- Legislative leaders never passed a 2019-2021 Biennium Budget,
- State revenues have fallen sharply due to the pandemic,
- Tax deadlines were pushed back to July 15 that make fiscal estimates more difficult, and
- Uncertainty over exactly how states can use CARES Act money and whether additional federal money will be available.
I started writing this newsletter 10 days ago after a marathon session that lasted until 3 AM Friday, June 26. Except for September 11, 2019, when Legislative Leadership stooped to unprecedented levels of deception to steal the House budget vote, June 26 was the most disturbing day of this biennium. Ramming through dozens of bills in 10 hours with hundreds of pages legislation previously seen previously by only a handful of people is no way to conduct the people’s business. And not surprisingly, many bad bills were passed. I postponed publishing the newsletter awaiting more clarity regarding how the events would play out.
Underlying the difficulty however is dysfunction in the NC Legislature that existed long before I was elected to the NC House. Over one year ago, I wrote the NC Sunshine Act. It included 5 simple ideas to improve transparency in NC Government:
- Live video of legislative sessions and committee meetings,
- Session and meeting agendas with 24 hour notice,
- Sessions ending by 10 PM,
- Appropriation earmarks requiring the name of the legislator who placed it in the bill,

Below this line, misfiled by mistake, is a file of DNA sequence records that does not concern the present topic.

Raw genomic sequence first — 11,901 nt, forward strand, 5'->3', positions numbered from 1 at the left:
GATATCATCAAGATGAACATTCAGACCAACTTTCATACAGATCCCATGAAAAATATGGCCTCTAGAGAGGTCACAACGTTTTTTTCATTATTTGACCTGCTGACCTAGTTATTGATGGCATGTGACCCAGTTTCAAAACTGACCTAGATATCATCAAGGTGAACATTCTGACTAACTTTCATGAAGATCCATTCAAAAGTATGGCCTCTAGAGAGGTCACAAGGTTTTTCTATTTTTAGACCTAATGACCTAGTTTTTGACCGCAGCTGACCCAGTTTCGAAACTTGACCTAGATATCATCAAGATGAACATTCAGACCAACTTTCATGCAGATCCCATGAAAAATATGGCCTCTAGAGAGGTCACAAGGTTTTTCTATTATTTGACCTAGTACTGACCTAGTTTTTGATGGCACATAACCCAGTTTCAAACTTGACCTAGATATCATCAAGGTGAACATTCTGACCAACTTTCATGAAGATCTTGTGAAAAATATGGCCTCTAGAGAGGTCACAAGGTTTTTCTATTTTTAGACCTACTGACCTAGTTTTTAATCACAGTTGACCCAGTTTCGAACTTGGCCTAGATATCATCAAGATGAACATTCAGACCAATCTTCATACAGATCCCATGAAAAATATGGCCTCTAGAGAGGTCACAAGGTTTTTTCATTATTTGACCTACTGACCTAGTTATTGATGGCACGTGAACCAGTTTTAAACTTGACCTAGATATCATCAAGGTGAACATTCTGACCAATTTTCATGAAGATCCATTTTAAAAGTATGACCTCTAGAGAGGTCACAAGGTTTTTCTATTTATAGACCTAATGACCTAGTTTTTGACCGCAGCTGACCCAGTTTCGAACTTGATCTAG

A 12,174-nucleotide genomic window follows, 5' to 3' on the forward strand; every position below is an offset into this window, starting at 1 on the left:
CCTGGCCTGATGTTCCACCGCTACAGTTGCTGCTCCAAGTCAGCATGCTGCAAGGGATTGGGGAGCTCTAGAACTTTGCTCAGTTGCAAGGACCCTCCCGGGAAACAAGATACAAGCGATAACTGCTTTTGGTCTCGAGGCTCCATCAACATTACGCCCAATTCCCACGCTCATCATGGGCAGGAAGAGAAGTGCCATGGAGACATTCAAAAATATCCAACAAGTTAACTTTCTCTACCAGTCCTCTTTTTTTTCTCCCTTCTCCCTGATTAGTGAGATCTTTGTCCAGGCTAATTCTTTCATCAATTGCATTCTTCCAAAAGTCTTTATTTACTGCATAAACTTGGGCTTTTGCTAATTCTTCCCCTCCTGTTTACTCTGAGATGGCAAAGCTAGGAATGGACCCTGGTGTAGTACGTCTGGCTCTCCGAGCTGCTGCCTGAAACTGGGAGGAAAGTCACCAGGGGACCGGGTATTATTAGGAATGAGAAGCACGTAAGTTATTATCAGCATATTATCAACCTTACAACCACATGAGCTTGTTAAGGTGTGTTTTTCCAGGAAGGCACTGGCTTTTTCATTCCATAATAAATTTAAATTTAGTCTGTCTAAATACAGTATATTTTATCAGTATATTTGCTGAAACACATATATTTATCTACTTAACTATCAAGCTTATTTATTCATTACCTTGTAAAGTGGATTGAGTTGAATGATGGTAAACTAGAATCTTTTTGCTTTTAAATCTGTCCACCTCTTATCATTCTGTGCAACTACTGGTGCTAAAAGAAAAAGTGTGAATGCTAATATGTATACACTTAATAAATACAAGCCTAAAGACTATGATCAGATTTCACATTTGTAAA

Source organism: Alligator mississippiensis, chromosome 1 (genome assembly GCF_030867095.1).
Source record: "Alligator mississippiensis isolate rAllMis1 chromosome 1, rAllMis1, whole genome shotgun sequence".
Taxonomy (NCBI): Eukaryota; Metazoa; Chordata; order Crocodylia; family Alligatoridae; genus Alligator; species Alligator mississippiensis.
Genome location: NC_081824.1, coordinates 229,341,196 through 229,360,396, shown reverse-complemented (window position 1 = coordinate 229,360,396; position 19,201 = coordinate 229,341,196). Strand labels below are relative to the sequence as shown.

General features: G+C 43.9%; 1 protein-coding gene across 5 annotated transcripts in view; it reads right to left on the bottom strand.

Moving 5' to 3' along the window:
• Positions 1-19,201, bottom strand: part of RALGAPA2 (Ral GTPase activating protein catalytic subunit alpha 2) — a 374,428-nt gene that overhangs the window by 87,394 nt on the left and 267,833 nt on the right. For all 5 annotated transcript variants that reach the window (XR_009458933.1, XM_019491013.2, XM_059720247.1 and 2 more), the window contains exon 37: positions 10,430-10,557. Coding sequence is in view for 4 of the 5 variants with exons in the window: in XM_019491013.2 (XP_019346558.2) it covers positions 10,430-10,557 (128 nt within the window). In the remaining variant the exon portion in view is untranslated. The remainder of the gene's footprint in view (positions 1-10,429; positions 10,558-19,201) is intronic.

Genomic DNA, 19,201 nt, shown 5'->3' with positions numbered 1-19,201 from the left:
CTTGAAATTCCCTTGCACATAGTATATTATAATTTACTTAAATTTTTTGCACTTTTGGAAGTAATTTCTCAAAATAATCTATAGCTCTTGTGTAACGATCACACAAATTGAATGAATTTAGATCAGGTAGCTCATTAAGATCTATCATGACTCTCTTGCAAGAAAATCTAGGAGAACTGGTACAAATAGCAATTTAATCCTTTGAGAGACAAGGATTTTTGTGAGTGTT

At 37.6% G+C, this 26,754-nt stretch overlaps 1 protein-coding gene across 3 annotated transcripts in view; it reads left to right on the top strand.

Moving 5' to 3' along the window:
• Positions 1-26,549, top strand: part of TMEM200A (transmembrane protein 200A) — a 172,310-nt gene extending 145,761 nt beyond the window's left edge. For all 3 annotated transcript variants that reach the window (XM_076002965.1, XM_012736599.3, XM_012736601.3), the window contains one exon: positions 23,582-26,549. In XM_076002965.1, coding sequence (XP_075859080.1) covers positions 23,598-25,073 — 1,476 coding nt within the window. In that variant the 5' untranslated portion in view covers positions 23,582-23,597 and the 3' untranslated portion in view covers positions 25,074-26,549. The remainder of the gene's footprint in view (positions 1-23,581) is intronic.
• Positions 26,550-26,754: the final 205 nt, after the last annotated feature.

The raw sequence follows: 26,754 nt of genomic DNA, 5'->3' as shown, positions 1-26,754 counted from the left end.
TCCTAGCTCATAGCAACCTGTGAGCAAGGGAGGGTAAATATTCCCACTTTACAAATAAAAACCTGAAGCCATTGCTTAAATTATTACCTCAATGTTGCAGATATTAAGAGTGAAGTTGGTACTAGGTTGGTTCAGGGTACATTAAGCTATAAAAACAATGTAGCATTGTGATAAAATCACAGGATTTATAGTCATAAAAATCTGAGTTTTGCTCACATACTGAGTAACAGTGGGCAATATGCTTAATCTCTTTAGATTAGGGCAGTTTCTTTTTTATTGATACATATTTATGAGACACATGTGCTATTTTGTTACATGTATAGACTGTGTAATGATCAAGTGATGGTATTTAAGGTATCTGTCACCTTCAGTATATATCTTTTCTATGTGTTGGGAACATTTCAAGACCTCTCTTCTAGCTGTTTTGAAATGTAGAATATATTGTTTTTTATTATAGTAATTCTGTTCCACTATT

- No “gut and replace” bills (where a committee strips an existing bill making it something completely unrelated to the original intent).
Of course legislative leaders who exploit the current process for their partisan purposes would not consider those reforms at all, but the value of all five items was on full display at 3 PM June 26.
We return to Raleigh Tuesday and Wednesday (July 7-8) to work through the problems. I’ll report again at the end of this week.
Bills Passed and Signed into Law
I voted FOR all the bills in this section. I added a short explanation for on items of particular importance to Ashe and Watauga County. To learn more about any of these bills see https://www.ncleg.gov/Legislation.
- House Bill 902: P&C Changes/ Glob. Tranp./ Prison Pilot
- Senate Bill 808: Medicaid Funding Act
This bill provided funds and set a timetable for the delayed transformation of Medicaid. I also contains additional funding for vital COVID-19 testing and tracing.
- House Bill 118: COVID-19 Liability Safe Harbor